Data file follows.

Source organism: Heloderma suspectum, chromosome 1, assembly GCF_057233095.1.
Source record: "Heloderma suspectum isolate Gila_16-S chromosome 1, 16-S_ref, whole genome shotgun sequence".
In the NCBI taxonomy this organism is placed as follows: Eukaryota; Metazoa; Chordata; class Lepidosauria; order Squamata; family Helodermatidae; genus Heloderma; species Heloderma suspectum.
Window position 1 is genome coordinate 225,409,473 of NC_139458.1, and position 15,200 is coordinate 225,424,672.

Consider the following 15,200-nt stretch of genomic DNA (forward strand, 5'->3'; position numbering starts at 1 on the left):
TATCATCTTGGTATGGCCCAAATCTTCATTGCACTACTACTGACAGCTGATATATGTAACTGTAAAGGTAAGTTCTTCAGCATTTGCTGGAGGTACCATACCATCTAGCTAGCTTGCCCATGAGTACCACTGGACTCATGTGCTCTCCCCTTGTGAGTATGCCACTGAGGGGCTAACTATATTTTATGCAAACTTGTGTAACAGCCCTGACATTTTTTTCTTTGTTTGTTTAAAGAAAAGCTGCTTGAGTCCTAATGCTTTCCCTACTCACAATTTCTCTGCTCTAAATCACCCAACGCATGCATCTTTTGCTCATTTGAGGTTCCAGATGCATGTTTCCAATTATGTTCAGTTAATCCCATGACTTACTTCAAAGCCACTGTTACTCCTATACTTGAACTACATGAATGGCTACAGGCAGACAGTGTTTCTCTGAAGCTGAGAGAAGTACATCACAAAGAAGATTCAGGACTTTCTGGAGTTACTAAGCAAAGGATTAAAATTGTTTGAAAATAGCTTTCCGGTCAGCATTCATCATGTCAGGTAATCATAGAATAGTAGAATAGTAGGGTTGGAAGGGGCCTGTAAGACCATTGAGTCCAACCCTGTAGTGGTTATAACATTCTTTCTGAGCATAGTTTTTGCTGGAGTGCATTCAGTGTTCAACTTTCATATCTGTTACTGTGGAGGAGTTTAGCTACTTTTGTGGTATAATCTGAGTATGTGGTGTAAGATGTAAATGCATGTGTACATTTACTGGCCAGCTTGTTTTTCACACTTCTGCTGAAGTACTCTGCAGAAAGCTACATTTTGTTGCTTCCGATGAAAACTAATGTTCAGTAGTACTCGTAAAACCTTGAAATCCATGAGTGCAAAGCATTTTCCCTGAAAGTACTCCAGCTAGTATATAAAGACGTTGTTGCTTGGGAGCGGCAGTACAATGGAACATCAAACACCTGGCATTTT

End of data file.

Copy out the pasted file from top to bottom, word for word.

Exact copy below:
Source organism: Heloderma suspectum, chromosome 1, assembly GCF_057233095.1.
Source record: "Heloderma suspectum isolate Gila_16-S chromosome 1, 16-S_ref, whole genome shotgun sequence".
In the NCBI taxonomy this organism is placed as follows: Eukaryota; Metazoa; Chordata; class Lepidosauria; order Squamata; family Helodermatidae; genus Heloderma; species Heloderma suspectum.
Window position 1 is genome coordinate 225,409,473 of NC_139458.1, and position 15,200 is coordinate 225,424,672.

Consider the following 15,200-nt stretch of genomic DNA (forward strand, 5'->3'; position numbering starts at 1 on the left):
TATCATCTTGGTATGGCCCAAATCTTCATTGCACTACTACTGACAGCTGATATATGTAACTGTAAAGGTAAGTTCTTCAGCATTTGCTGGAGGTACCATACCATCTAGCTAGCTTGCCCATGAGTACCACTGGACTCATGTGCTCTCCCCTTGTGAGTATGCCACTGAGGGGCTAACTATATTTTATGCAAACTTGTGTAACAGCCCTGACATTTTTTTCTTTGTTTGTTTAAAGAAAAGCTGCTTGAGTCCTAATGCTTTCCCTACTCACAATTTCTCTGCTCTAAATCACCCAACGCATGCATCTTTTGCTCATTTGAGGTTCCAGATGCATGTTTCCAATTATGTTCAGTTAATCCCATGACTTACTTCAAAGCCACTGTTACTCCTATACTTGAACTACATGAATGGCTACAGGCAGACAGTGTTTCTCTGAAGCTGAGAGAAGTACATCACAAAGAAGATTCAGGACTTTCTGGAGTTACTAAGCAAAGGATTAAAATTGTTTGAAAATAGCTTTCCGGTCAGCATTCATCATGTCAGGTAATCATAGAATAGTAGAATAGTAGGGTTGGAAGGGGCCTGTAAGACCATTGAGTCCAACCCTGTAGTGGTTATAACATTCTTTCTGAGCATAGTTTTTGCTGGAGTGCATTCAGTGTTCAACTTTCATATCTGTTACTGTGGAGGAGTTTAGCTACTTTTGTGGTATAATCTGAGTATGTGGTGTAAGATGTAAATGCATGTGTACATTTACTGGCCAGCTTGTTTTTCACACTTCTGCTGAAGTACTCTGCAGAAAGCTACATTTTGTTGCTTCCGATGAAAACTAATGTTCAGTAGTACTCGTAAAACCTTGAAATCCATGAGTGCAAAGCATTTTCCCTGAAAGTACTCCAGCTAGTATATAAAGACGTTGTTGCTTGGGAGCGGCAGTACAATGGAACATCAAACACCTGGCATTTT